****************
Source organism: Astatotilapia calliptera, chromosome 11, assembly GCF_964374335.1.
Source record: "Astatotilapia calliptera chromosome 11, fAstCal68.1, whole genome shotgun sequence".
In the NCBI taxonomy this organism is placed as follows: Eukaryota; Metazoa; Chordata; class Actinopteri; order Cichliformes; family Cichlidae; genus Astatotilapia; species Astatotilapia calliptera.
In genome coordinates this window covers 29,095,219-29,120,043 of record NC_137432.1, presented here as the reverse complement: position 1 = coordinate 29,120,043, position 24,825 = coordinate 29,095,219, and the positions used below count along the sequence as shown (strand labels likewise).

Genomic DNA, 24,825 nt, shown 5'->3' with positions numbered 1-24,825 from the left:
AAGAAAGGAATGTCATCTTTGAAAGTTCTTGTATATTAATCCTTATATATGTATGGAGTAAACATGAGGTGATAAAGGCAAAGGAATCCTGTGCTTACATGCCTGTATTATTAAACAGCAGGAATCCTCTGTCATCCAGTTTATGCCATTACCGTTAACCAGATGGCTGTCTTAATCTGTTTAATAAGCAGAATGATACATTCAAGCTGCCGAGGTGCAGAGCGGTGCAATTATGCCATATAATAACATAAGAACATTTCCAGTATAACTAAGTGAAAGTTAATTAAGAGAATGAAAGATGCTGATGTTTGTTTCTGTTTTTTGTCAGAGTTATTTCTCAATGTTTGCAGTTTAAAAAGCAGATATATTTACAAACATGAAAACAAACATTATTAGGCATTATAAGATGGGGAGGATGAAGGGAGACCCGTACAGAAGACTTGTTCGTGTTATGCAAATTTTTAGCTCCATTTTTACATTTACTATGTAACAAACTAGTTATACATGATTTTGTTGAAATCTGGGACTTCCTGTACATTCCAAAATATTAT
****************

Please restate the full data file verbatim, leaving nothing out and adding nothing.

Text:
Source organism: Astatotilapia calliptera, chromosome 11, assembly GCF_964374335.1.
Source record: "Astatotilapia calliptera chromosome 11, fAstCal68.1, whole genome shotgun sequence".
In the NCBI taxonomy this organism is placed as follows: Eukaryota; Metazoa; Chordata; class Actinopteri; order Cichliformes; family Cichlidae; genus Astatotilapia; species Astatotilapia calliptera.
In genome coordinates this window covers 29,095,219-29,120,043 of record NC_137432.1, presented here as the reverse complement: position 1 = coordinate 29,120,043, position 24,825 = coordinate 29,095,219, and the positions used below count along the sequence as shown (strand labels likewise).

Genomic DNA, 24,825 nt, shown 5'->3' with positions numbered 1-24,825 from the left:
AAGAAAGGAATGTCATCTTTGAAAGTTCTTGTATATTAATCCTTATATATGTATGGAGTAAACATGAGGTGATAAAGGCAAAGGAATCCTGTGCTTACATGCCTGTATTATTAAACAGCAGGAATCCTCTGTCATCCAGTTTATGCCATTACCGTTAACCAGATGGCTGTCTTAATCTGTTTAATAAGCAGAATGATACATTCAAGCTGCCGAGGTGCAGAGCGGTGCAATTATGCCATATAATAACATAAGAACATTTCCAGTATAACTAAGTGAAAGTTAATTAAGAGAATGAAAGATGCTGATGTTTGTTTCTGTTTTTTGTCAGAGTTATTTCTCAATGTTTGCAGTTTAAAAAGCAGATATATTTACAAACATGAAAACAAACATTATTAGGCATTATAAGATGGGGAGGATGAAGGGAGACCCGTACAGAAGACTTGTTCGTGTTATGCAAATTTTTAGCTCCATTTTTACATTTACTATGTAACAAACTAGTTATACATGATTTTGTTGAAATCTGGGACTTCCTGTACATTCCAAAATATTAT